Whatever I say, it won’t be enough…

Margaret (Mickey), Major KearneyToday is the 7th anniversary the death of my mother. In remembrance, this is the Eulogy I presented at her funeral. 

I am the youngest of three very fortunate boys.

We are fortunate because we had many years of love and caring from the remarkable woman that we are remembering today. Today is a sad day, but it is not a tragic day. Dying after 90 years filled with good friends and family, happy places, travel and of course the joy of raising three well behaved boys is not really a bad thing…its a natural thing.

Mom was many things;

  • Mom was a sister to Felix and Fran, and Mark and Philip, Paul and Peter and of course little David.
  • She was a teacher and mother to myself, Peter and Rob.
  • She was a friend of many…
  • And of course she was the better half of Ted and Mickey.

Ted and Mickey, Mickey and Ted.

  • An amazing couple
  • Traveled the world
  • Skied in the Laurentians in the winter
  • Moved To Lancaster by the Sea in the Summer
  • Later they became snow birds spending the better part of 6 months a year partying and playing golf in Florida.
  • They still came back to Glen Gordon every summer.
  • At least once a year for 20 odd years Ted and Mickey would go on a cruise and return with stories of fabulous meals and wonderful people that they had met.

Mom was a Wonderful person and seemed to attract wonderful people — her friends in Florida and Rockwood, Montreal and around the world — Wherever she was friends seemed to appear.

No remembrance of Mickey would be complete without some mention of her summer home for 50 years, Glen Gordon Estates. Another place full of wonderful people.

Recently I came across a truism that goes like this; “ A grief shared is diminished, while joy shared is increased.”

One of the great things about place like Glen Gordon Estates is that this truism is proven true time and again, most recently in how Glen Godonites, have helped us deal with the loss of dad a couple of years ago and now mom. Thank you.

She taught me about congeniality, the art of being polite and friendly. Whenever she came into contact with others people it was almost always a pleasant experience.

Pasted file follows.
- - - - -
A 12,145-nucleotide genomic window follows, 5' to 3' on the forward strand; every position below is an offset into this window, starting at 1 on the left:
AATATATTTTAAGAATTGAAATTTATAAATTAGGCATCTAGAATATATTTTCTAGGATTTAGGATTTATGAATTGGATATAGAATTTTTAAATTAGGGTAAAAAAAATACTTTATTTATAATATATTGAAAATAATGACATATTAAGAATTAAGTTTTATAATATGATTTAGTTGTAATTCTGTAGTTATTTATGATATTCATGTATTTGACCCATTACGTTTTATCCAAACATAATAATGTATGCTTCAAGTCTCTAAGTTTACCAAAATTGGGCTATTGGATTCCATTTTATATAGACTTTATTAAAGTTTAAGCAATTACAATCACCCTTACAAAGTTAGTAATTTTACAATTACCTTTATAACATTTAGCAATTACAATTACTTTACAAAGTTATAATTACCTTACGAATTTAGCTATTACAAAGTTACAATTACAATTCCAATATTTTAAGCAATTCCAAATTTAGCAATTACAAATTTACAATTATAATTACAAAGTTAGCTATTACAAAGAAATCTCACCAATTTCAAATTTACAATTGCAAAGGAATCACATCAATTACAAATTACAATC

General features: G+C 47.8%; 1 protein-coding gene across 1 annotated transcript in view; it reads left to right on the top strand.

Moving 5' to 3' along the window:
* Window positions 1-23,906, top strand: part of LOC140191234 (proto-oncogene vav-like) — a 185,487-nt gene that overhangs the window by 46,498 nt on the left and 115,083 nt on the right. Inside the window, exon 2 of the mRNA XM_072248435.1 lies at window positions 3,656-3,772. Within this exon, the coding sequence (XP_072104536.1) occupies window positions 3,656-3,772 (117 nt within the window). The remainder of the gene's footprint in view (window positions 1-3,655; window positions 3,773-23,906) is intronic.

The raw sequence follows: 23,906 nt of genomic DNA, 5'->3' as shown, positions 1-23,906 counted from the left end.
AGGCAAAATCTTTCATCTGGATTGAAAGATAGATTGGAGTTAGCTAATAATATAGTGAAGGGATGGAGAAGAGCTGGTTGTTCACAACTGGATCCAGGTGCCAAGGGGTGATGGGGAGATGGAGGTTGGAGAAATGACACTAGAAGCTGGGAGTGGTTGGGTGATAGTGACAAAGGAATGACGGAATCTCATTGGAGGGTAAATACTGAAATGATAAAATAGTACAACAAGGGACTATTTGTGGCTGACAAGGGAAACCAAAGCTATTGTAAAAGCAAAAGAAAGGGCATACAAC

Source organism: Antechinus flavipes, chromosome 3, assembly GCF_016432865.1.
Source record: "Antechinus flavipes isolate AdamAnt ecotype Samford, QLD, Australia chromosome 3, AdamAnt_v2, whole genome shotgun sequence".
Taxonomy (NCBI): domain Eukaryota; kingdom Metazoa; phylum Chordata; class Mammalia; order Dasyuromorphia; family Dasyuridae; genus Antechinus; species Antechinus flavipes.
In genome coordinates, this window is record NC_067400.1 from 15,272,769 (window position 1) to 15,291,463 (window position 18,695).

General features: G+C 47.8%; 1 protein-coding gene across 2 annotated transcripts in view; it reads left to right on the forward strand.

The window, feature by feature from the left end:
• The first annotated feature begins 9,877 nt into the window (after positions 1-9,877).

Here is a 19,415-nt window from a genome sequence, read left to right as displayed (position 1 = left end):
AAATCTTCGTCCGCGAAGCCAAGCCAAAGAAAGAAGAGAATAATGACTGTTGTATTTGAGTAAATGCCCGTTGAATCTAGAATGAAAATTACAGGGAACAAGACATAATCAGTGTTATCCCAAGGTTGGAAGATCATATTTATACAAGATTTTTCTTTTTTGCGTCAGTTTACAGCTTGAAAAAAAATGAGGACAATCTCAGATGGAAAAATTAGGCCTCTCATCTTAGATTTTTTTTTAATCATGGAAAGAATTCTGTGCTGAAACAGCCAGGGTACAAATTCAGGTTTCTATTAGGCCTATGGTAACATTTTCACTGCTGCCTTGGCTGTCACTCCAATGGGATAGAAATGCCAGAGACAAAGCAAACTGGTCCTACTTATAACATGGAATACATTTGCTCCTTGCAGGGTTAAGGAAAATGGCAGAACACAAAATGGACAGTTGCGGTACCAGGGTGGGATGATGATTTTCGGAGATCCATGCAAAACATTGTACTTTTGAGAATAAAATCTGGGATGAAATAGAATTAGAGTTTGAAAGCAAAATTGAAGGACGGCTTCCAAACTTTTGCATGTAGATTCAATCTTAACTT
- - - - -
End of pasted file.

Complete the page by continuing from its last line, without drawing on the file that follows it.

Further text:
She had opinions and was not afraid to express them, however this was tempered by her tact and tolerance and she rarely if ever offended.

She taught me how to avoid unnecessary conflict, mediate and see different sides of the same story. These are skills I use every day in my work and I am thankful for them.

I remember as a child we were listening to records, she was trying to develop my appreciation for classical music. After one record had ended I asked if I could play her one of my recent purchases; billion dollar babies by the shock rocker of the day, Alice Cooper, …needless to say it was not her cup of tea, but never the less she found something good to say and I always respected her for that.

She was very proper in her manners and approach to things, but at the same time she held a deep tolerance for things outside of her beliefs. One of the most important things I learned from her was that it is ok to travel your own path.

One of the ways mom lives on is in the sayings that she imparted on me and that I now inflict on my family. Things like “nothing ventured, nothing gained” , “a penny saved is a penny earned”, and my personal favorite which is actually her mother speaking from across the generations; ” if wishes were horses, beggars would ride” besides knowing that meant I was not going to get what I was asking for, I did not really understand it for many years…

We all spent a lot of time with Mom in the last few weeks of her life and although it was an emotional time filled with difficult decisions and heart to heart discussions, it was not an altogether bad thing.

For one it brought her three boys together and forced them to communicate on a level previously unheard of …btw we are still getting along mom.

In the time I was with her there were few cognitive exchanges but many warm smiles. She was not with us then, but wherever she was it looked like a pleasant place.

She would chat happily at times saying things like;“I stepped on my father’s toes” or “have you heard the story” and one of the last coherent things she said to me was a directive to “be sure and share her uneaten dinner with everyone else.

These are sad days, filled with happy memories.

I love you mom,

say hi to Ted for me.


About Thom Kearney

Change agent, teacher, arts, science, open government, father, mentor, storyteller, husband, dog owner,collaborator, not necessarily in that order.
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One Response to Whatever I say, it won’t be enough…

  1. Thom Kearney says:

    Reblogged this on NuSum and commented:

    In honour of mother’s day…


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